House Rushes Bill Giving Biden Power To Ban TikTok

On Wednesday, the House Foreign Affairs committee voted to advance legislation that would make it easier to ban TikTok from the US and crackdown on other China-related economic activity.

The bill, introduced on Friday and pushed through by committee chair Michael McCaul, would give US President Joe Biden’s administration the authority to enforce a nationwide TikTok ban under the International Emergency Economic Powers Act (IEEPA).

The bill specifically names TikTok and its parent company, ByteDance, and requires Biden to impose penalties on the companies, up to and potentially including a ban, if the administration determines they may have knowingly transferred TikTok’s user data to “any foreign person” working for or influenced by the Chinese government.

Sanctions would also be imposed if the Biden administration determines that the companies assisted the Chinese government in surveillance, hacking, censorship, or intelligence gathering; facilitated election meddling in the US or another democratic ally; or assisted the Chinese government in influencing US policymaking, among other things.

The legislation, known as H.R. 1153, also known as the Deterring America’s Technological Adversaries Act, counters the International Communication and Information Policy Act of 1982 (ICIPA).

The ICIPA prohibits the US government from restricting the export, import, or transmission of any “informational materials” to or from any country, regardless of the content or purpose of the materials. “Informational materials” are defined broadly to include any media or communication that conveys information or ideas, including books, magazines, newspapers, films, recordings, and other forms of expression.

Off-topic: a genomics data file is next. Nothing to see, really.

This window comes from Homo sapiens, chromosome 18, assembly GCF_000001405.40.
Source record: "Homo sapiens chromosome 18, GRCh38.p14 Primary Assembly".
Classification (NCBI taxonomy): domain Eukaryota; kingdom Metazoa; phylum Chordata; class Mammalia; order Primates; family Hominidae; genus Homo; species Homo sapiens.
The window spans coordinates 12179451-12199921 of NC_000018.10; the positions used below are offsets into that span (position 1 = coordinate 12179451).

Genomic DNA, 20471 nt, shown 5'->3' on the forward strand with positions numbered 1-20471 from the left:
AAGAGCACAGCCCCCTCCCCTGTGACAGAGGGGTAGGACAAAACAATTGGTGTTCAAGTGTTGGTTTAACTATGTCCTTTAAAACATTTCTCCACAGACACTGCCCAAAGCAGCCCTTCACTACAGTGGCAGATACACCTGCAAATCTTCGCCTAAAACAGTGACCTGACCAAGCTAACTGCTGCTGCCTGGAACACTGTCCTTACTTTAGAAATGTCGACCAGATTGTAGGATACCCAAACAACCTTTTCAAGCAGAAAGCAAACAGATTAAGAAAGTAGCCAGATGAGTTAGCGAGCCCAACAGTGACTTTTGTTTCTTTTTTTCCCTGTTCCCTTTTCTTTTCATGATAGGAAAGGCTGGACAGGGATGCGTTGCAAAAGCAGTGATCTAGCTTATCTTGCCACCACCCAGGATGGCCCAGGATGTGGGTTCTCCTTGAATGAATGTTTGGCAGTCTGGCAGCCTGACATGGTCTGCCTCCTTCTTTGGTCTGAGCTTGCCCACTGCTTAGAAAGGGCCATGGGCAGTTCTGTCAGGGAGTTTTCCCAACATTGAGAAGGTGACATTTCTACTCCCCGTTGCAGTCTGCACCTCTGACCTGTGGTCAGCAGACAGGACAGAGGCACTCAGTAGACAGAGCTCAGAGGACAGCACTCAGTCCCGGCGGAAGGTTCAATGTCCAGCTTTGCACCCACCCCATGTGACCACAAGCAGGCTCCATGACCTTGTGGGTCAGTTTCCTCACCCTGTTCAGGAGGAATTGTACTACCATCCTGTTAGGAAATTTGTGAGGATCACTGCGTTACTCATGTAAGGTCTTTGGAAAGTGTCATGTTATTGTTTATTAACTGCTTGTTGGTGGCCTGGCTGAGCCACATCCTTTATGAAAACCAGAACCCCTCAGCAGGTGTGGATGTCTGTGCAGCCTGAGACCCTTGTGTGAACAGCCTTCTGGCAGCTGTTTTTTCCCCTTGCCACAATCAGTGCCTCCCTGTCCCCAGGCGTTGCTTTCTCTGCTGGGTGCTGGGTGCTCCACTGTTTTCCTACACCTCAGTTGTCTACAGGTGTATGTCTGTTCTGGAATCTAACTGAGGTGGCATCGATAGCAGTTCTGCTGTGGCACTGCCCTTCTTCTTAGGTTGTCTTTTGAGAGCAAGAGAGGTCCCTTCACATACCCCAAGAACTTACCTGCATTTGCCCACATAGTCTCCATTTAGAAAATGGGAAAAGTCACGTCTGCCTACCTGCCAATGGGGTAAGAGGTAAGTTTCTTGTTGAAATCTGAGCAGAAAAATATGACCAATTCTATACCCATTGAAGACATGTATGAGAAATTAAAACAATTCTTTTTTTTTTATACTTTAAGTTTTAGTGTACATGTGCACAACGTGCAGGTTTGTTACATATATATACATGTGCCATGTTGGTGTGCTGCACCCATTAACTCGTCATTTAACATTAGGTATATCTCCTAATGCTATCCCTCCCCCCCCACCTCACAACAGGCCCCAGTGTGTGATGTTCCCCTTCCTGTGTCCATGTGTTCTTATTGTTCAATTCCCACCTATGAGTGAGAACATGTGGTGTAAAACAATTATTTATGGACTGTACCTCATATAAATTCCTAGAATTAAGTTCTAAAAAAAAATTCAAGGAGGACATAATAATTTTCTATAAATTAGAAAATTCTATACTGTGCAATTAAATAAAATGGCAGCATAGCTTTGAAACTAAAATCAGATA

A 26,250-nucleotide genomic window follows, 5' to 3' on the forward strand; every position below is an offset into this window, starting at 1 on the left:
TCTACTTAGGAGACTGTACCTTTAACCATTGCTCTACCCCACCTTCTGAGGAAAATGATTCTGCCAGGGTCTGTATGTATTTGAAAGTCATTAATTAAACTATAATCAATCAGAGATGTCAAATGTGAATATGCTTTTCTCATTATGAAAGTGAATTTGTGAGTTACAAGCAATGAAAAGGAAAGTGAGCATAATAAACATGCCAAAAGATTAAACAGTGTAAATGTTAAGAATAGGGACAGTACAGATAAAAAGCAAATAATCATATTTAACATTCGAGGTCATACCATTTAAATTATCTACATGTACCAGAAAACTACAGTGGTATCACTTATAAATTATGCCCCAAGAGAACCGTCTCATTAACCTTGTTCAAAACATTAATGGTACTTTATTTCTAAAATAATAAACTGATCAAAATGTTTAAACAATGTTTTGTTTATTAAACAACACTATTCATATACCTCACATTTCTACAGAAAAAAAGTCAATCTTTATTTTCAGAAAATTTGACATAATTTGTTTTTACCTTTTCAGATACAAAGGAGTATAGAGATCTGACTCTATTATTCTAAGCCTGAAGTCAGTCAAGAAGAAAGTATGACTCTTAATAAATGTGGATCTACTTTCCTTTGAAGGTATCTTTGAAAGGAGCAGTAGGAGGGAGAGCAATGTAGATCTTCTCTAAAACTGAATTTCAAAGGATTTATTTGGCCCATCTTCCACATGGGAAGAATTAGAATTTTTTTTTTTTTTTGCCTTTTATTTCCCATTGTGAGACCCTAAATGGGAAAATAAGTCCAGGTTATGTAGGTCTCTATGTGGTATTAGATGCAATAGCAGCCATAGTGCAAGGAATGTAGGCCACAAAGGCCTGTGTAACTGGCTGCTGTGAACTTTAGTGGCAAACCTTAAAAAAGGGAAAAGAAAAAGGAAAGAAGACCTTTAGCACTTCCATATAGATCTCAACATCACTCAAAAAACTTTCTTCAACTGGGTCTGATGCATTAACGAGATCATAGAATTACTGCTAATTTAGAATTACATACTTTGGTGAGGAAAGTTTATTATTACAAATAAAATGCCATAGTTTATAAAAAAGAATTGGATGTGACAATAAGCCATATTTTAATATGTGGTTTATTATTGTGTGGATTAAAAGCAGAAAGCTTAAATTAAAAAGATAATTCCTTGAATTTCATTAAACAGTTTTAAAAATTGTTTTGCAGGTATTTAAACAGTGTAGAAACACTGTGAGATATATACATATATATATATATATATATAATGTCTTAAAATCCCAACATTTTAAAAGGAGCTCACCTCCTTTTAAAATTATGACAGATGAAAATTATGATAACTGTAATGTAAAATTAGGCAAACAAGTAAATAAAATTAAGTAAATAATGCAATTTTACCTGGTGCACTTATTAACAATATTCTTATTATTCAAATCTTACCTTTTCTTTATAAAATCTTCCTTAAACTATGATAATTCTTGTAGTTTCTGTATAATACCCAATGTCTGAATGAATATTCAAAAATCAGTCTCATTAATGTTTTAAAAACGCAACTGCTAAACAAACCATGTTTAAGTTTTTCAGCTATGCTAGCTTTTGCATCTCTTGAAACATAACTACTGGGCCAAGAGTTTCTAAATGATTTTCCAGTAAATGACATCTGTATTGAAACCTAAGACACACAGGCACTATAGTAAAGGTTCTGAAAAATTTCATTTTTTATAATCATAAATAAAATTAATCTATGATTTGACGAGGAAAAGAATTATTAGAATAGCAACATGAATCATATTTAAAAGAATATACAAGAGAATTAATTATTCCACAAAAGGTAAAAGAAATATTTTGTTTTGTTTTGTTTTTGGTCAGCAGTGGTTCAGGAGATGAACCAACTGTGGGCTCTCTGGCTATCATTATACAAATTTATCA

The protection of laws such as ICIPA is a significant barrier for legislation and initiatives to ban TikTok throughout the United States. But, the law under consideration this week says that “sensitive personal data” is not protected, allowing the US government to place limits on the international flow of data under IEEPA.

The proposal underscores the urgency felt by American politicians in the face of concerns that TikTok or ByteDance could be forced by the Chinese government to pass over the personal information of their US users. According to US authorities, the data might benefit China by aiding targeted misinformation efforts or by supplying intelligence targets.

Currently, TikTok is banned in US federal government agencies and offices. The app has also been banned from government devices in 31 states, with five states (Hawaii, New York, California, Massachusetts, and Vermont) proposing bans and five others (Louisiana, Florida, West Virginia, and Pennsylvania) issuing bans in specific government agencies.

The development in the bill’s progress happens amid the US Senate also mulling legislation to ban TikTok. This also comes on the heels of some nations electing to or working on banning the app, as well.

In Canada, the federal government is also banning TikTok from all government-owned devices beginning February 28, citing concerns over the massively popular Chinese-owned video-sharing app’s data-sharing practices with the Chinese government.

TikTok spokesperson Brooke Oberwetter issued a statement urging the Biden administration to finalize a planned national security accord that has been in the works for years and is intended to address such concerns.

“Over 100 million Americans use and love TikTok,” Oberwetter said. “It would be unfortunate if the House Foreign Affairs Committee were to censor millions of Americans, and do so based not on actual intelligence, but on a basic misunderstanding of our corporate structure.”

Oberwetter also clarified that TikTok is a “U.S. company bound by U.S. law, and we are two years and $1.5 billion dollars deep into a project to go above and beyond existing law to secure the U.S. version of the TikTok platform.”

TikTok also announced on Wednesday that in the coming weeks, every account held by a user under the age of 18 will have a default 60-minute daily screen time limit.

Information for this briefing was found via CNN, AP, and the sources mentioned. The author has no securities or affiliations related to this organization. Not a recommendation to buy or sell. Always do additional research and consult a professional before purchasing a security. The author holds no licenses.

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